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    It happened again yesterday, which is why I am writing this blog post today. The sad truth is that it actually happens very often in my line of work. Someone is driving their car, gets into a crash caused by someone else, and now there are bills to pay. The injured person thinks they have insurance coverage to pay for their medical treatment, or their repair car, only to find out that they don’t. They thought they had “full coverage”, but they didn’t. At least not for the particular situation they now find themselves in.

    “Full coverage” usually really isn’t. It’s an old insurance term that still gets used today when it should have died out years ago. It’s a catchy way of selling insurance to drivers who are looking for comfort if the worst should happen to them or their loved ones. The way I see it, it’s like having a really disappointing experience at a restaurant.

    Here’s what I mean. Let’s say you and someone very important to you are going out (before COVID-19) to a fancy dinner to celebrate an important occasion. The menu is long, confusing, and full of choices you know almost nothing about. You ask your server for a recommendation. They suggest the low-priced “Chef’s Menu” where the chef decides what you get. The server promises you that you will get to try lots of things you will enjoy. The bread arrives and it’s a single piece for you and your guest to split. The “appetizer” arrives and its 2 tiny stuffed mushrooms. The salad is one piece of lettuce with one crouton. Your main course consists of a single bite-sized piece of chicken along with fancy rice served in a shot glass. Dessert is a tasty cookie the size of a quarter.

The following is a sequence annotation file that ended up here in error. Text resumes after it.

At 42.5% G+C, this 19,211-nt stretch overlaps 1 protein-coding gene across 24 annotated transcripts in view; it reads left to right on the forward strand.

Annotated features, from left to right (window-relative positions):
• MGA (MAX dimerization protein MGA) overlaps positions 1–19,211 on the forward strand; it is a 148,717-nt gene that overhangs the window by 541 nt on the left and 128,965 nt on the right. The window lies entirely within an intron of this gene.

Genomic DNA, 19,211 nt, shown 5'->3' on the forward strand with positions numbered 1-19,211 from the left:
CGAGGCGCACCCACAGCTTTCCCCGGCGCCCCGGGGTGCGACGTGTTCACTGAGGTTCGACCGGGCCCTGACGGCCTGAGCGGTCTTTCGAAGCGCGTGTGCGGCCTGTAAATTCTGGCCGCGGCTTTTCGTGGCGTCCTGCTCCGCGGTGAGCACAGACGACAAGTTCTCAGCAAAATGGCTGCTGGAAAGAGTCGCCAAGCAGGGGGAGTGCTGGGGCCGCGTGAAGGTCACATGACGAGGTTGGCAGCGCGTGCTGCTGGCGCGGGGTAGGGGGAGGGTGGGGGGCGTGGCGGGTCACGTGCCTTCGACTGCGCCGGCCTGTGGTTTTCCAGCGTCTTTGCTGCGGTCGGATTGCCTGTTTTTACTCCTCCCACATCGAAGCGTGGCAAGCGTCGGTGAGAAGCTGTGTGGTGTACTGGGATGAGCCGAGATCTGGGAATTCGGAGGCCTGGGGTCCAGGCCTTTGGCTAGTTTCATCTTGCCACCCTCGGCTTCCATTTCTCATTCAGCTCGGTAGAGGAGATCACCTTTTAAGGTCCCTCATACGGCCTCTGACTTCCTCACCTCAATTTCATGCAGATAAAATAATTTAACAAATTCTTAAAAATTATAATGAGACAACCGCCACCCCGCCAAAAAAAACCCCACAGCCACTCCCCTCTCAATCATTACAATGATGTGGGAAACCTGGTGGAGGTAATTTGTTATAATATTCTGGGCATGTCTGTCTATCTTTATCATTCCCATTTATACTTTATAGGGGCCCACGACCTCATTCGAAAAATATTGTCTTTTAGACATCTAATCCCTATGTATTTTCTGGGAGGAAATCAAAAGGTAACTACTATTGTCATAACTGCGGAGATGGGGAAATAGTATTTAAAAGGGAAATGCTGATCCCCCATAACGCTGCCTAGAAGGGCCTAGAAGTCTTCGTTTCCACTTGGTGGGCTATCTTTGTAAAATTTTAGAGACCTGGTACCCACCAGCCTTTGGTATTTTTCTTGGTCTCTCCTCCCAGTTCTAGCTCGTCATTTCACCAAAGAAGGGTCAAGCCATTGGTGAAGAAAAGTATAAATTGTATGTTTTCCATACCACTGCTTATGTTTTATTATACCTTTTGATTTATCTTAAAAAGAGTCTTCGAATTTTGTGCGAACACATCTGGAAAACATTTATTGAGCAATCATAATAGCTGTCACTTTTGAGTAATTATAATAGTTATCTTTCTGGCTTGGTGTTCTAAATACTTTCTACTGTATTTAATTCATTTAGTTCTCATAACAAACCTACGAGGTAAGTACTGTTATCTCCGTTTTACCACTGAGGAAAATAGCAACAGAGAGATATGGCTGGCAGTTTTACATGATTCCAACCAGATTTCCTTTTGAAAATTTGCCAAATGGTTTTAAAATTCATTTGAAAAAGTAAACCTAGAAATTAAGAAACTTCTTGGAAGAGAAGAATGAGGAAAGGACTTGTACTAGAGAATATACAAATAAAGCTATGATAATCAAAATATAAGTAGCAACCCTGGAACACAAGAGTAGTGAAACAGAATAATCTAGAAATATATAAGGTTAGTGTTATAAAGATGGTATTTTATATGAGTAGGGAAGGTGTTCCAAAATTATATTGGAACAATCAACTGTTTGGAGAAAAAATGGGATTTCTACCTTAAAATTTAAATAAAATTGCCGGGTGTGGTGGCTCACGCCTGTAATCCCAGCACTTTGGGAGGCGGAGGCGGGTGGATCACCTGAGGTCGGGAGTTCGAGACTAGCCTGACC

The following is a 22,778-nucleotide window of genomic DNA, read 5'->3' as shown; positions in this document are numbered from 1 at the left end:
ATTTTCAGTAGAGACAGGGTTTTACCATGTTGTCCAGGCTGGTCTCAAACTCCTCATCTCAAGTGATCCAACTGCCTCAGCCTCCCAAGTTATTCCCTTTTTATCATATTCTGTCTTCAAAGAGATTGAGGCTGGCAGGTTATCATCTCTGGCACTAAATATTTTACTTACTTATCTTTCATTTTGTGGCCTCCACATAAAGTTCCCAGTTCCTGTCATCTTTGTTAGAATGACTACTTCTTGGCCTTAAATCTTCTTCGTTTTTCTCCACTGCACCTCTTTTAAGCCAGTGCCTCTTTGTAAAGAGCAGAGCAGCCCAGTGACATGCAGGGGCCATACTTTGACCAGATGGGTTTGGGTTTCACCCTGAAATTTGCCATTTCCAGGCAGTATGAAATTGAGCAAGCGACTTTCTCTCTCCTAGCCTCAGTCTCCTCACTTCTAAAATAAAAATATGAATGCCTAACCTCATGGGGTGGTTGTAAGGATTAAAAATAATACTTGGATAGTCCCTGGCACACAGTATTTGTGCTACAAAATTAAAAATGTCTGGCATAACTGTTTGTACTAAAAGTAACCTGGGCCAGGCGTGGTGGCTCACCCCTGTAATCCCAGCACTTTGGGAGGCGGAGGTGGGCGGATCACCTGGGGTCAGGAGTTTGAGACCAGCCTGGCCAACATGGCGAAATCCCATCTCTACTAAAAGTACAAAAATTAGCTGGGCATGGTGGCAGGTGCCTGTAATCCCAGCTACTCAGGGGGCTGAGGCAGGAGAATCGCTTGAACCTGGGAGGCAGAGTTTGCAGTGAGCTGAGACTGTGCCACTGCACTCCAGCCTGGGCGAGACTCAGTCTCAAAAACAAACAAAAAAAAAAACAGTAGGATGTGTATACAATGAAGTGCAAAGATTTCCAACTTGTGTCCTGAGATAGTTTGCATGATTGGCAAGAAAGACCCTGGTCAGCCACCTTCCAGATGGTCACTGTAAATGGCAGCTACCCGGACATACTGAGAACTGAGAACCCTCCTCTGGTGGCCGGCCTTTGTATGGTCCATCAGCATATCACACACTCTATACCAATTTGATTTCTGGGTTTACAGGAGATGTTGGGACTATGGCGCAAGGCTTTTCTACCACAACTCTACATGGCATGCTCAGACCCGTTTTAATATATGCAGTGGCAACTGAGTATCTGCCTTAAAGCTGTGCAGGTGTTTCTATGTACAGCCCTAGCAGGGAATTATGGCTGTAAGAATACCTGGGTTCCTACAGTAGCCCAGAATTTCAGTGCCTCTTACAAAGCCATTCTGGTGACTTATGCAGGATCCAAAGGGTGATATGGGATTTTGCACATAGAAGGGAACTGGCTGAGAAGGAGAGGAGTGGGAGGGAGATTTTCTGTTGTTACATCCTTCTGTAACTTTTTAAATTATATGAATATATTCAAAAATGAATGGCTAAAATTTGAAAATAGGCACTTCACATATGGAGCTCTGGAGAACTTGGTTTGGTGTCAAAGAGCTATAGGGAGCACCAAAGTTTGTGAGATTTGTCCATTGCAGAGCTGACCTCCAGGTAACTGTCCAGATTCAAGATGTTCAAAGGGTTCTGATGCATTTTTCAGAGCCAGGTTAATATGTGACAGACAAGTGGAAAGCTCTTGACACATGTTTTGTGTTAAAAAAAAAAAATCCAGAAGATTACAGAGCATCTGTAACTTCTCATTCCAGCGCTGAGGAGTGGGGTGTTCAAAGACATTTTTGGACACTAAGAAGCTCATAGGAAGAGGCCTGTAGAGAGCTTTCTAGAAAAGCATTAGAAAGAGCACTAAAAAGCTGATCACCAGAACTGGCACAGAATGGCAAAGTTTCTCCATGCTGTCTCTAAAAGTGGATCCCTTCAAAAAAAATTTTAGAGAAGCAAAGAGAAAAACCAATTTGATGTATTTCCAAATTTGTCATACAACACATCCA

The good news? Technically, you did get lots of different things, both sweet and savory. Heck, you even got a balanced meal that covered most of the food groups. Technically, you had dinner. The price was very reasonable. But were you really “fully fed”? Did you get what you needed?

    It might be a clunky analogy, but it’s what I think of when a client or potential client tell me not to worry because they had “full coverage” on their vehicle. Inevitably, what they find out is that although technically they bought many different types of auto insurance to protect them in different situations, they only have a little bit of every type of insurance. In other cases, they have more than just a little bit of insurance, but they are missing important types of insurance in exchange for paying a little bit less in premiums. There are numerous examples, but the most common “full coverage” problem involves having too little insurance coverage to pay for way too much in medical bills, time missed from work, or auto repairs.

    My advice is simple: when you buy auto insurance, ask questions. Don’t ever get sold on “full coverage” because different drivers have different risks and needs, and one size does not fit all. Your insurance coverage might meet the minimum requirements for the state of Washington, but nothing more. Or, the great rate you’re paying might mean you’re missing a very important (and often cheap) type of coverage, like PIP ( Personal Injury Protection). Whatever insurance you buy, make sure it covers what you’re most concerned about protecting, because there just aren’t any inexpensive car repairs anymore, a quick visit to an emergency room may set you back thousands of dollars, and there are plenty of drivers without insurance causing crashes.


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